Thursday, February 21, 2008

House Fire


Bergen Street House Fire / 19Feb08

The bell hit at 2104 hours, alerting us of a reported building fire at 23 Bergen Street. The three of us on Engine 15 that night knew that we had better be quick in getting out the door on this one or the 14’s (Engine 14) would beat us in to our fire. Bergen Street is right on the border of our respective first-in districts. We stepped into the boots and bunker pants that were neatly placed on the apparatus floor beside the truck just waiting to be put to use. As we pulled the suspenders over our shoulders we stepped into the truck and began donning our fire coats.Brian pushed the ignition button, which brought the diesel engine to life, switched on the emergency lights, and headed out into the cold dark night.

Nothing had to be spoken between us. We all knew just what to do, and we each began our own mental preparations for the job ahead. Brian whipped the truck to a hard left onto Mt. Pleasant Ave. as I jotted down the address on the small notepad mounted on the dash in front of me and then turned on the siren.Kenny was in the back jump seat. As the ‘rear-step man’ it would be his job to immediately grab the hoseline from the rear of the truck and stretch it into position to enter the fire building. With absolutely no time to waste upon arrival at a working fire, he needed to make sure he ‘dressed’ completely on the way – fire coat buttoned, gloves and helmet on, and air pack strapped to his shoulders so that it would release from the frame in the jump seat as he dismounted the truck.

When Brian guided the truck down the hill on Chalkstone Ave. I could see a column of heavy dark smoke in the direction of Bergen Street even against the winedark sky. I picked up the microphone, “Engine 15 to fire Alarm, heavy smoke in the area”. I now knew that we had a working fire and had successfully related this information to the other companies responding to the call. The adrenaline level instantly rose in all of us.

Firefighters have different levels of excitement than the general public. Extreme excitement, and the adrenaline rush that accompanies it, can be put to good use on the fireground. It allows us to enter places and do things that we might not ordinarily be capable of doing in a more relaxed state. The long term physical effects, however, of a constant high level of excitement would take a tremendous toll on a person’s nervous system. Therefore, we quickly learn not to allow ourselves to reach that high level of excitement for the mere ‘report’ of an emergency. Too many times what appeared to be a true emergency to the caller screaming through the phone lines at our dispatchers turns out to be a false alarm or a minor emergency when we arrive at the scene. A report of heavy smoke from a responding company confirms that we are indeed going to face a real job. Now we can allow the adrenaline to flow freely.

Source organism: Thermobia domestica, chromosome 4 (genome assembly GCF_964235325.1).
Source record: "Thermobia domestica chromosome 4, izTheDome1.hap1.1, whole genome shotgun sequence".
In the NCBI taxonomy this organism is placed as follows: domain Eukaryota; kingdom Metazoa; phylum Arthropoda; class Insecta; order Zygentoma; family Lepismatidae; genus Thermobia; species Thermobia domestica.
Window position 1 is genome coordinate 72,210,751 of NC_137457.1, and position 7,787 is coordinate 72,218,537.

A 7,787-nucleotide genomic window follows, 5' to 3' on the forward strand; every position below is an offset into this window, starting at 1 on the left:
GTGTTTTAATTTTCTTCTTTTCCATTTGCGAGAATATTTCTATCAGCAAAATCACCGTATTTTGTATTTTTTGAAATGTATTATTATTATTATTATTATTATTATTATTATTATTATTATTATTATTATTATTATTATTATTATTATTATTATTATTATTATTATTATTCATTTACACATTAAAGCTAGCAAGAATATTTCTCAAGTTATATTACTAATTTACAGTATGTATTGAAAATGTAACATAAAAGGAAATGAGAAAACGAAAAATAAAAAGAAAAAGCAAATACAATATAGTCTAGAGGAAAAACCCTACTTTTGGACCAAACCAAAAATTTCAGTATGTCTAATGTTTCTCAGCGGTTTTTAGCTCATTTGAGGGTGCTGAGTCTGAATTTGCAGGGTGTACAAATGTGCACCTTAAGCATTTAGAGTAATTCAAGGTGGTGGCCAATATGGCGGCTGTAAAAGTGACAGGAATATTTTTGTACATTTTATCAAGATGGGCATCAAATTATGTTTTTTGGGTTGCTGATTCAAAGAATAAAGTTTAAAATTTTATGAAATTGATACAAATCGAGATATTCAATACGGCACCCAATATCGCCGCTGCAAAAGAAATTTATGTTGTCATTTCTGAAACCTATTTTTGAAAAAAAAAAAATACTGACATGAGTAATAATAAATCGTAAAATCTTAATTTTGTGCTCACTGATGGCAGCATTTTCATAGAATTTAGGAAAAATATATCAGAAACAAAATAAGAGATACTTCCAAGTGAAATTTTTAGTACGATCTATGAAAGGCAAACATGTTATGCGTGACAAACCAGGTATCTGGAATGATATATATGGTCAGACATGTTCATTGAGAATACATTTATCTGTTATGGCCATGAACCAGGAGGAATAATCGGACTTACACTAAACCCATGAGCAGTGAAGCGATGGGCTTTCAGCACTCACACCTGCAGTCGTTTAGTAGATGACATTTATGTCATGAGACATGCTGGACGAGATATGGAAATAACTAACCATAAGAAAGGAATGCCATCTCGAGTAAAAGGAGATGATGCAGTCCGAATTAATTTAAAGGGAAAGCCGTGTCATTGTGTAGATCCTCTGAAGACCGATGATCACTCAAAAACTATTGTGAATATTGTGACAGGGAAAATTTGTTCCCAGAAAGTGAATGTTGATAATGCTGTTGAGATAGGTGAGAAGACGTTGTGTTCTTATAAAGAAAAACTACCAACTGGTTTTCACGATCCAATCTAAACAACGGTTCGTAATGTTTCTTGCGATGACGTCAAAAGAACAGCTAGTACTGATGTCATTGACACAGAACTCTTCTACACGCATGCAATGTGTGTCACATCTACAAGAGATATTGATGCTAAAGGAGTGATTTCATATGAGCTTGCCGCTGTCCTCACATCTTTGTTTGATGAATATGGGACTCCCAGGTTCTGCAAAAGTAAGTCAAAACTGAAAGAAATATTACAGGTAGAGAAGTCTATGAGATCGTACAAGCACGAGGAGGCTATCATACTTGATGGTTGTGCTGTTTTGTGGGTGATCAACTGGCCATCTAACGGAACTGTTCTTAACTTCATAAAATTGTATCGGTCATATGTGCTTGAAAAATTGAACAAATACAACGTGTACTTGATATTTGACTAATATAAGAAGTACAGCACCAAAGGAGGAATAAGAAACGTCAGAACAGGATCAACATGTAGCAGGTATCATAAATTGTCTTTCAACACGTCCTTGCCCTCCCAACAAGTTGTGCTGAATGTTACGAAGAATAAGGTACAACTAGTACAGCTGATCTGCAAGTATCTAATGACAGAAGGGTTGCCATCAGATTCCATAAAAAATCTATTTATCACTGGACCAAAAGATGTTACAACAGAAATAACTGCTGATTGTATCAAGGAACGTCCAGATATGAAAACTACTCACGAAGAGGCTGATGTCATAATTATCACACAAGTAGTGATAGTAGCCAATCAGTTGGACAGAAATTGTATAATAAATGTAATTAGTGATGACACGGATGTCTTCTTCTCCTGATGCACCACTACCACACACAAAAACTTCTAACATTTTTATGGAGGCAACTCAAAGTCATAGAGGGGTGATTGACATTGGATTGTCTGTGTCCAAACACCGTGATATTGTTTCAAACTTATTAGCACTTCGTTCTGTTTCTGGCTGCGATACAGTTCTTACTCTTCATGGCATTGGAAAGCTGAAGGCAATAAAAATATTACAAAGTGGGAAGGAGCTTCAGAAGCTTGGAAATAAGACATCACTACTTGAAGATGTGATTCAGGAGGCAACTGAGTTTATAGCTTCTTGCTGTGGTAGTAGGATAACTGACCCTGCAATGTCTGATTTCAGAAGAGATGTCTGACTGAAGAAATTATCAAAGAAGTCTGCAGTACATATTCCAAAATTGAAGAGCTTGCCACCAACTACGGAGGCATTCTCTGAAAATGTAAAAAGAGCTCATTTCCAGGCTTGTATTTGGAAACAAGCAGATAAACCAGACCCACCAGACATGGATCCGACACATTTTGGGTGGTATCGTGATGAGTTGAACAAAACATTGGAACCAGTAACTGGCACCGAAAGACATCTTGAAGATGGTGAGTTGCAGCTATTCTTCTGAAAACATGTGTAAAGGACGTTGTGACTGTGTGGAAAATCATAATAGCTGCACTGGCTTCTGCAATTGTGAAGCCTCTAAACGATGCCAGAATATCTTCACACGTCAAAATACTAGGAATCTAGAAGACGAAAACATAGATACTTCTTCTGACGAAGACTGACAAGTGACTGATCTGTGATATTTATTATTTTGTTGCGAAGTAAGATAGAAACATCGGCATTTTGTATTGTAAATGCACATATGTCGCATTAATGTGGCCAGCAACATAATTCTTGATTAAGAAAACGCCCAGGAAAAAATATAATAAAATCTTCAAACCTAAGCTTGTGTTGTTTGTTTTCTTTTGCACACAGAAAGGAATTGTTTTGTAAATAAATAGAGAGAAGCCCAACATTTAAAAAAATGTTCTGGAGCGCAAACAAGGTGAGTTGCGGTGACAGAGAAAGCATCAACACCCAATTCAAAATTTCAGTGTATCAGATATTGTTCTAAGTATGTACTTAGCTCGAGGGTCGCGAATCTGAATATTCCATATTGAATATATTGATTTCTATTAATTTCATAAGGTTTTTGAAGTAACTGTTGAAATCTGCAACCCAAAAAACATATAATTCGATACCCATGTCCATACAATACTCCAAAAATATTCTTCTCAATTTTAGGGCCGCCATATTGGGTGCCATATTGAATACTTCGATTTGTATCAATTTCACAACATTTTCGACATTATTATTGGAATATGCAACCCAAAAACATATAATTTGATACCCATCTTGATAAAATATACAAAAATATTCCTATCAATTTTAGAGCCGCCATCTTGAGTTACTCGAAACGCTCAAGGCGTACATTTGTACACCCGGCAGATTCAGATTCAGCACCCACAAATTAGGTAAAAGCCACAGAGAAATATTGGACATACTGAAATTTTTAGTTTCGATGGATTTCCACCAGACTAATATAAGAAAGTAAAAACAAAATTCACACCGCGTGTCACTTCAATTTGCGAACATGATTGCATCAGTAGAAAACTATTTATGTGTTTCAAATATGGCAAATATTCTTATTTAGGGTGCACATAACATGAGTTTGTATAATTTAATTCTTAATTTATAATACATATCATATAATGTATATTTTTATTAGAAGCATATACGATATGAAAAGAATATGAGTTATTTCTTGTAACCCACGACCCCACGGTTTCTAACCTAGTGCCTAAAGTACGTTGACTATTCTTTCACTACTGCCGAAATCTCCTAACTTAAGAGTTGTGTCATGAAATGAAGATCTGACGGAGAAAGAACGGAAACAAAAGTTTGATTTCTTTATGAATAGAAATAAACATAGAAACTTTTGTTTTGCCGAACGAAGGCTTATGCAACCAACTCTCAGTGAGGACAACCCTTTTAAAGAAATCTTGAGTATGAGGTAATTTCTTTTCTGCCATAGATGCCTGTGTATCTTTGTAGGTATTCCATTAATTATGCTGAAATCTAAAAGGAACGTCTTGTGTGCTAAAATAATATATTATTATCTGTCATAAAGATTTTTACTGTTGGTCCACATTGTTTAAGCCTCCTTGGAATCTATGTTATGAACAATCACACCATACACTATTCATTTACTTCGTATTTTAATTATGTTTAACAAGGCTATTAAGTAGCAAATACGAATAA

We were all preparing ourselves to spring into action immediately upon arrival. People’s lives and property depend on us to do just that. Things can change in an instant, however, and we need to be able to adjust to an ever changing set of dynamics without missing a beat. On a call to an area where two different companies are capable of arriving first, you prepare for the most likely situation but keep a different set of tasks in the back of your mind – just in case.

When we turned onto Bergen Street there was large amount of heavy smoke hanging ominously close to the ground, but no visible flame. There were a number of neighborhood residents gathered in the middle of the street frantically waving at us as we approached, but no one was pointing to the fire. It was very difficult to determine which house was on fire. As we began to slow down near the heaviest smoke, a Providence Police Officer waved to us and pointed toward the back of the house on our right. Before I stepped out of the truck I transmitted a message over the truck radio, “Engine 15 on the scene, heavy smoke from the rear of the building, apparent Code Red, keep you advised.” (When the first-in officer reports “Code Red” he sets in motion a number of events that are not necessary for an auto fire or a non-structure fire, therefore you “don’t call it, ‘til you see it”)

I stepped from the cab, grabbed my air-pac and swung it over my shoulder as I walked to the narrow driveway on the side of the house toward the police officer. He told me that the building that was on fire was actually a house directly behind the one that abutted the street and that everyone was out of the building. When I reached the end of the driveway another building ever-so-slowly came into view through the puffing smoke. It was a two-story building set back about twenty feet from the front dwelling and there was heavy fire showing from the front doorway. As I approached the doorway to determine our best options for knocking this down as quickly as possible I transmitted a message via my portable radio, “Code Red, 2-story, wood-frame, occupied, heavy fire showing first floor, all occupants reported out of the building. Be advised, the fire building is located in the rear of the street building.” As I continued my size-up and awaited Kenny’s arrival with our hoseline, I could see that fire was venting from the windows on the left side and beginning to melt the vinyl siding of a three-story dwelling located about fifteen feet to the left of the fire building. “Engine 15 to Fire Alarm, heavy fire venting and threatening an exposure on Side 2, give me 2 more engines and a ladder”.

By this time (in actuality it had probably been about 30 seconds since I stepped out of the cab of Engine 15) Kenny had arrived with the hoseline and began to flake it out on the ground (to prevent kinks in the line from blocking the flow of the water), position himself, and don his mask. Again there was no need for us to talk, we both just did what we knew had to be done. I checked the hose again for kinks or knots, checked that Kenny was in position and ready, and radioed, “15 – charge our line!” I donned my mask as we waited for the arrival of the water through the 200 feet of hose.